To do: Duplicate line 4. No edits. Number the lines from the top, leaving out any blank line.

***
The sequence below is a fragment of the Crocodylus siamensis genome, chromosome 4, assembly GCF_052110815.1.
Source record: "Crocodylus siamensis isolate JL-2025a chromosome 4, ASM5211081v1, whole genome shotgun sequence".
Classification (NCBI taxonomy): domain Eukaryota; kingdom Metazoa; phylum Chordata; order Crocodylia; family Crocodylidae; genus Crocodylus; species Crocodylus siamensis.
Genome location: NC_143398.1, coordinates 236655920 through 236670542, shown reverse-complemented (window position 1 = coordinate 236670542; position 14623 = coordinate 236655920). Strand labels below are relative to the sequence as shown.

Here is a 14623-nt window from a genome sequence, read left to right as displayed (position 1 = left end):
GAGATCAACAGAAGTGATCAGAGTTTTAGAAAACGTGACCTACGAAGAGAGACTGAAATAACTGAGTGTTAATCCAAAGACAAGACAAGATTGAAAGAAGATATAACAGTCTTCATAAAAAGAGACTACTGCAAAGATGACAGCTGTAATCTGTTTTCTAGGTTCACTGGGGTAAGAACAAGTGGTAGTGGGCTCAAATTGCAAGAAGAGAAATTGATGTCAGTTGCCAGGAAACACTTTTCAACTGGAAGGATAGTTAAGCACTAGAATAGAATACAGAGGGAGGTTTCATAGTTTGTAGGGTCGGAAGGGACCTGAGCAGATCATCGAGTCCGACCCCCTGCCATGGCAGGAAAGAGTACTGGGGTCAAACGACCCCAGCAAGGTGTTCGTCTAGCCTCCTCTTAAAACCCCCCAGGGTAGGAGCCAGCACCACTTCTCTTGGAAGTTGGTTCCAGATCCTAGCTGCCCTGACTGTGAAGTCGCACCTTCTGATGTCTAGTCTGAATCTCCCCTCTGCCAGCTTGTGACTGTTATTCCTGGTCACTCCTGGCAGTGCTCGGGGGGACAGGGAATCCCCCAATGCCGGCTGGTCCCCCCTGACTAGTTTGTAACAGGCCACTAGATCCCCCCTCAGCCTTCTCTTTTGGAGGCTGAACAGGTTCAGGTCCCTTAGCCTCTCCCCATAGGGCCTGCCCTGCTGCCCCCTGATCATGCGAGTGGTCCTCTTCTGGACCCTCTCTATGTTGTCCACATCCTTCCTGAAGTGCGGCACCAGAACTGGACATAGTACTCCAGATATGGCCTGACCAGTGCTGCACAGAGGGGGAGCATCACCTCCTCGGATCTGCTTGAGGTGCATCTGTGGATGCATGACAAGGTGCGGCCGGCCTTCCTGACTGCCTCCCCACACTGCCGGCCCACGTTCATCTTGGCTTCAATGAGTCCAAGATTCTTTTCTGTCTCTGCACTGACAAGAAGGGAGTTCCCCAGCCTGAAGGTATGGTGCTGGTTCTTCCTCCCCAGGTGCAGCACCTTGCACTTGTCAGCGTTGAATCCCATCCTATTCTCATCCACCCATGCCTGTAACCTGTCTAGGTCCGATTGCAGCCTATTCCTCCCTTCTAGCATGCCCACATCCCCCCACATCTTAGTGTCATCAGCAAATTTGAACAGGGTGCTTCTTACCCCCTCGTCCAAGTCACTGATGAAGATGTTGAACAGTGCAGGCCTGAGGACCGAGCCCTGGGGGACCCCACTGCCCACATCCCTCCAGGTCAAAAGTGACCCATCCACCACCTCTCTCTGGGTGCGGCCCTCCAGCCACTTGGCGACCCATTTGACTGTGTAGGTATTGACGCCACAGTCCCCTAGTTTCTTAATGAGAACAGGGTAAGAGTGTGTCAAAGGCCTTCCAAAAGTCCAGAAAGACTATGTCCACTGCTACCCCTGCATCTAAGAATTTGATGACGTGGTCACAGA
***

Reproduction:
Genome location: NC_143398.1, coordinates 236655920 through 236670542, shown reverse-complemented (window position 1 = coordinate 236670542; position 14623 = coordinate 236655920). Strand labels below are relative to the sequence as shown.